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Closing The Open Skies


The Open Skies Treaty basically says to Russia, you show me yours, and I'll show you mine. For the past 17 years, that treaty has let Washington and Moscow take aerial photos openly of one another's military installations. Nearly all the NATO allies take part in the treaty, as does Ukraine. But there are increasing signs that the Trump administration is ready to close the American skies and bail out of this treaty. NPR's David Welna has the story.

DAVID WELNA, BYLINE: It was President Dwight Eisenhower who first proposed the U.S. and the Soviet Union fly over each other's territory and exchange their photos. The first President Bush revived that idea after the Soviet Union collapsed. And it was early in his son's administration when such flights actually began under the Open Skies Treaty. Its proponents say that even in the age of satellites, the treaty offers distinct advantages.

OLGA OLIKER: It gives you access to things that, even if you have a satellite network, you might not be able to see.

WELNA: That's Olga Oliker. She directs the Europe program at the International Crisis Group in Brussels. Via Skype, she says it's not just that surveillance planes can fly below clouds blocking the view of satellites. They also help prevent dangerous miscalculations.

OLIKER: It's a very useful way for the parties to be on the same page about who has what where.

WELNA: On Wednesday, the Senate Armed Services Committee held a confirmation hearing for Deputy Secretary of State John Sullivan, the nominee for the empty ambassador's post in Moscow. Massachusetts Democrat Ed Markey pressed Sullivan about signs the U.S. may be pulling the plug on the Open Skies Treaty.


ED MARKEY: I have received information that before John Bolton resigned, President Trump may have made a decision to exit the Open Skies Treaty.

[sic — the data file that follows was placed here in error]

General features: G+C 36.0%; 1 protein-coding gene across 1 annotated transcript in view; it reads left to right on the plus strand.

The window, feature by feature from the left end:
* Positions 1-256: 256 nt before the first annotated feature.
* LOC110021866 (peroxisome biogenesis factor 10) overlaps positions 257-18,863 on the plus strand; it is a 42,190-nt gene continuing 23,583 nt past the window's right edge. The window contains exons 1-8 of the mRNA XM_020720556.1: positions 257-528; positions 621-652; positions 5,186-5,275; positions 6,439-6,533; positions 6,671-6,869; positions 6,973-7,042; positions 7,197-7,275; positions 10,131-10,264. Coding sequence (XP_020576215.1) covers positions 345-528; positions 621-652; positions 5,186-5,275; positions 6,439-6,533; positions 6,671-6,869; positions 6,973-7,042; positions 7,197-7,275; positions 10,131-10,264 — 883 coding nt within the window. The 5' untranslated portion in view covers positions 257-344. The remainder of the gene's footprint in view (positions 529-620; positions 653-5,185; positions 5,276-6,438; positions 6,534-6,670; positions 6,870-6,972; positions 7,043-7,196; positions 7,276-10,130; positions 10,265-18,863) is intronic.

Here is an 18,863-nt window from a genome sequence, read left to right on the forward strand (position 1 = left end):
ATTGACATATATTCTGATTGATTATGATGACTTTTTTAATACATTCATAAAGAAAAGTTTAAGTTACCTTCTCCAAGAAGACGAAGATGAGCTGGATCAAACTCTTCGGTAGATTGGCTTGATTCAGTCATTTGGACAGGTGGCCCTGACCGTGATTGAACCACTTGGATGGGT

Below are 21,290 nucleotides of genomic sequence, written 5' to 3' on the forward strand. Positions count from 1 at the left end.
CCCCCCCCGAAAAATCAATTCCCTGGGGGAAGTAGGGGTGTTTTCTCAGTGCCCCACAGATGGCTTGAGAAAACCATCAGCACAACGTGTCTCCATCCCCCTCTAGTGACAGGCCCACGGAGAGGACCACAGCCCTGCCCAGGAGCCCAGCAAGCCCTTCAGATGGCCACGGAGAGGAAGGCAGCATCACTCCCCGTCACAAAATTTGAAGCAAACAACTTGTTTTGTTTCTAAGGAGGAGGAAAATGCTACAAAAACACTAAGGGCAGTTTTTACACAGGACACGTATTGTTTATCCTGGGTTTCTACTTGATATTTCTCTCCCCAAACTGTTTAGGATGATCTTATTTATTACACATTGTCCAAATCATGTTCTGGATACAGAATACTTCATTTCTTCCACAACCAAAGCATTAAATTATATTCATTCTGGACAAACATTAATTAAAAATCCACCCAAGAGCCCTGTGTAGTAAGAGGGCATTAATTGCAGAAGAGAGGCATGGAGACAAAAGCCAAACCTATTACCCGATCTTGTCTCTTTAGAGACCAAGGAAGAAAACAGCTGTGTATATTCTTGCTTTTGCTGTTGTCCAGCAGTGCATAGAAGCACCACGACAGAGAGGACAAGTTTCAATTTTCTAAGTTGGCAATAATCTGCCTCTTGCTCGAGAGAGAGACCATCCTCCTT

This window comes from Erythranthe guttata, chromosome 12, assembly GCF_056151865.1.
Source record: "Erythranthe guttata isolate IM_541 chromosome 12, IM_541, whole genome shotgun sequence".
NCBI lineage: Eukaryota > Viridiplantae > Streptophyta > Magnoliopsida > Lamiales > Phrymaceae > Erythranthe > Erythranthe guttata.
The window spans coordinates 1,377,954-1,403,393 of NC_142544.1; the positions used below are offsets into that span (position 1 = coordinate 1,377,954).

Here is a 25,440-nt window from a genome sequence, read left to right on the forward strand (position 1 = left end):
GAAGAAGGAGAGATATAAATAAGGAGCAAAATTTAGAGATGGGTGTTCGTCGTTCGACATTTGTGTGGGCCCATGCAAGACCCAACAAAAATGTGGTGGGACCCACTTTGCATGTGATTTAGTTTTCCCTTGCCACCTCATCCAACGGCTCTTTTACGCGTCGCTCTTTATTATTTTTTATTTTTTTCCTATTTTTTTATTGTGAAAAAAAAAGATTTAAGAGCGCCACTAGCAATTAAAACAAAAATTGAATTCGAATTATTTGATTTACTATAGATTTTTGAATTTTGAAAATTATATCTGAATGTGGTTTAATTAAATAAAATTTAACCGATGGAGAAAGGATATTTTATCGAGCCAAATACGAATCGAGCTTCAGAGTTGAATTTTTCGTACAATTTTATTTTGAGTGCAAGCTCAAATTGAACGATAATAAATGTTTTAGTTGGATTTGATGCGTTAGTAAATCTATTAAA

WELNA: Sullivan neither confirmed nor denied reports Trump had signed a document stating his intent to withdraw from the treaty.


JOHN SULLIVAN: I inquired as to whether we had withdrawn from the treaty and was assured we had not.

WELNA: If the U.S. were to pull out of the treaty, Sullivan added...


SULLIVAN: There would need to be substantial evidence to support the national security interests for withdrawal from that treaty.

STEVEN PIFER: That would be a mistake. It's really hard to see what we gain from withdrawing from treaty. We actually conduct many more flights over Russia than Russia conducts over the United States.

WELNA: Steven Pifer is a former U.S. ambassador to Ukraine. He says the U.S. has conducted nearly three times more surveillance flights over Russia than Russia has over the U.S. And Washington has done similar flights over Ukraine.

PIFER: It's a good way to monitor what Russian and Russian proxy forces are doing in Eastern Ukraine. And it's a good way to be supportive of Ukraine. And my guess is the Ukrainians would be unhappy at losing that.

WELNA: Still, opponents say Russia has repeatedly denied American overflights of key military installations. One such critic is Arkansas Republican Senator Tom Cotton.


TOM COTTON: Perhaps rather than calling this the Open Skies Treaty, maybe it should be called the open skies over America and the closed skies over Russia treaty.

WELNA: Cotton was speaking at a recent confirmation hearing for Admiral Charles Richard, nominated to head the U.S. Strategic Command. Notably, Richard defended the treaty.


CHARLES RICHARD: We do derive some benefit from it, particularly with our allies. We would need to make the appropriate resource and operational commitments to utilize the full provisions of the treaty if we were to remain.

WELNA: That's because Moscow has modernized its surveillance planes. But Oliker says the U.S. has not.

OLIKER: If the United States stays on Open Skies, it needs to modernize or replace that aircraft. If it doesn't, then it really does stop U.S. getting any value from the treaty - not because the treaty has no value but because America's airplanes don't work.

WELNA: Pulling out of the Open Skies treaty would require six months notice. And that hasn't happened - not yet. David Welna, NPR News, Washington. Transcript provided by NPR, Copyright NPR.

David Welna is NPR's national security correspondent.

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